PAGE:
Neatsfoot or Olive Oil? Learn the Proper Way to Care for Tack


Keeping leather tack in good condition is critical for safety and it also helps to keep the communication between you and your horse at top level. Dried and cracking leather does not give the same signal as good, dense, well cared for leather.

It’s a great idea to check your tack for wear or damage before every ride. I recommend wiping it down with saddle soap after every ride and hanging it properly where it has space to hang naturally.

You also want to give your tack a good deep cleaning every few months to help preserve it and keep it at its highest level of performance. If you haven’t used a piece of tack in a while it’s important to check it over carefully, oil if needed, and make necessary repairs. Just like your horse, if you don’t ride it, your tack won’t perform as well as when it’s used continuously.

Follow these straight forward steps to deep clean and condition your leather:

  1. To properly deep clean and oil a piece of tack you’ll need saddle soap, Neatsfoot oil or a substitute and a couple of pieces of sheepskin or clean cloth. I use Neatsfoot oil but other oils such as olive will work. I don’t use leather conditioners or other products that leave a film on the leather.
  2. Take the piece of tack completely apart. Check both the leather and hardware for wear and damage. Pay careful attention to the folds in the leather.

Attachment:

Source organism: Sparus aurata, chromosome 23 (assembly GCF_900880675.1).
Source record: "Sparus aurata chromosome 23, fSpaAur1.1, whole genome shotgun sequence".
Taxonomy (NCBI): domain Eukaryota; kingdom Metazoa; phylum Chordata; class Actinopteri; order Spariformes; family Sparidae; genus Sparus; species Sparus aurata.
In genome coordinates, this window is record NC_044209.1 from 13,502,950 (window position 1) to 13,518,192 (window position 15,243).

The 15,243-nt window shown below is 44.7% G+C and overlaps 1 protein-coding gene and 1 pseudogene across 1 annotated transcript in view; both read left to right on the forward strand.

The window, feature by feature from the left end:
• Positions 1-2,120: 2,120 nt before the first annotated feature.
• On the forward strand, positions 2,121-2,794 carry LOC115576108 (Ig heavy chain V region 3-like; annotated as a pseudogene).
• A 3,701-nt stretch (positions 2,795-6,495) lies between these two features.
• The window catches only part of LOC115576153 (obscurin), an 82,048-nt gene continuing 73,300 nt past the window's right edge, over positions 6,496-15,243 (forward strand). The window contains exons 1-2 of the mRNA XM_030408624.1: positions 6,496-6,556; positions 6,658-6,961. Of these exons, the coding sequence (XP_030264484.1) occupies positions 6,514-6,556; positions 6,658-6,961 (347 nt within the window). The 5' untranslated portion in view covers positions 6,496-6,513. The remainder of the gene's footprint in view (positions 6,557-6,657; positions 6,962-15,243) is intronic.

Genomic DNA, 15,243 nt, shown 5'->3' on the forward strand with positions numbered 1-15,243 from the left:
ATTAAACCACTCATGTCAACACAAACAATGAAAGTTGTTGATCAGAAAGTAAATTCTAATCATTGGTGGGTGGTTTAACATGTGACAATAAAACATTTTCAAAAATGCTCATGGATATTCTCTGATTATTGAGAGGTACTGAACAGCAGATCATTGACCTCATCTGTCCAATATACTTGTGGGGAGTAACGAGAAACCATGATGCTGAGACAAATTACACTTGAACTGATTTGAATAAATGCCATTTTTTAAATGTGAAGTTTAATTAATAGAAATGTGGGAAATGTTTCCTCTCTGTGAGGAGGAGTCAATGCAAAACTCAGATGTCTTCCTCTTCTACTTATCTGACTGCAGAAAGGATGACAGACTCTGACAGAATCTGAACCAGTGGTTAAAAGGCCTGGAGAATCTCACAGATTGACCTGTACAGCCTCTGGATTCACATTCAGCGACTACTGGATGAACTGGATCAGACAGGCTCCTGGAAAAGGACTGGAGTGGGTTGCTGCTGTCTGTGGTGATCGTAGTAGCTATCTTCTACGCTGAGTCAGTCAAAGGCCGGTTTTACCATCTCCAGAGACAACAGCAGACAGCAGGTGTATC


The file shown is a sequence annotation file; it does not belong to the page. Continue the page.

3. Spray or rub saddle soap liberally onto a piece of sheepskin, cloth or sponge.
  4. Rub each piece of leather until any dirt on the leather is removed. If there’s mold on the leather it can be rubbed with a mixture of 1 part mouthwash to 2 parts water prior to rubbing with saddle soap. It usually takes some elbow grease to get the mold off. Let the leather dry for an hour or two.
  5. Wipe the leather down with a clean cloth and liberally apply Neatsfoot oil with a piece of sheepskin or cloth. Be sure to apply to the edges of the leather and inside any loops. Move keepers and apply oil to the leather under the keeper. Let the oil dry for an hour or two. It can be placed in a warm spot while drying but not in direct sunlight.
  6. Buff any excess oil off with a clean cloth. You can use a little bit of saddle soap on the cloth if you like. Replace any worn or damaged part. Reassemble your tack and you’re ready to ride!

Saddle soap is a product made from mild soap, glycerin or lanoline (sebaceous gland wax of sheep) and often beeswax.

Saddle soap is used to clean and protect leather. Neatsfoot oil is a fat rendered from the lower legs of cattle that doesn’t harden when cold. It is used to soften and condition leather. It will darken leather with repeated use.

If you have any questions about tack care we’re here to help you. We’re a full line manufacturer of handmade tack. Visit www.dmtack.com or give us a call at 817-312-5305.